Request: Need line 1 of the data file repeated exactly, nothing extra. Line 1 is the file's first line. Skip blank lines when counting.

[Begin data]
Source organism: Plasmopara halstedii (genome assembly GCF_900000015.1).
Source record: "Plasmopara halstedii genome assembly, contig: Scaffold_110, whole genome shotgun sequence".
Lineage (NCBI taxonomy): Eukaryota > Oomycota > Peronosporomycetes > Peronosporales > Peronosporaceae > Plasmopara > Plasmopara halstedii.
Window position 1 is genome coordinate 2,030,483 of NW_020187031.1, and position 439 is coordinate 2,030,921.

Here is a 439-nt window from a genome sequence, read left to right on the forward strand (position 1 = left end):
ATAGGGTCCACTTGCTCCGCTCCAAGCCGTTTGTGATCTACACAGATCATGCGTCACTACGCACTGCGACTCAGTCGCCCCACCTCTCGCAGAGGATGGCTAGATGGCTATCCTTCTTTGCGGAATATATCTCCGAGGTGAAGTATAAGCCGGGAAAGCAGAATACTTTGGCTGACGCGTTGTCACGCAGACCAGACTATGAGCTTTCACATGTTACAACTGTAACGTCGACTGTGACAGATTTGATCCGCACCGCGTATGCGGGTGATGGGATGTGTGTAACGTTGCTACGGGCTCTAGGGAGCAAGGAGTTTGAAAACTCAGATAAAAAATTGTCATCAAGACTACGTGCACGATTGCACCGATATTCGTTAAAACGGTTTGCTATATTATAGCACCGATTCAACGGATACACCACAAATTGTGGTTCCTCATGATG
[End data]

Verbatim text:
Source organism: Plasmopara halstedii (genome assembly GCF_900000015.1).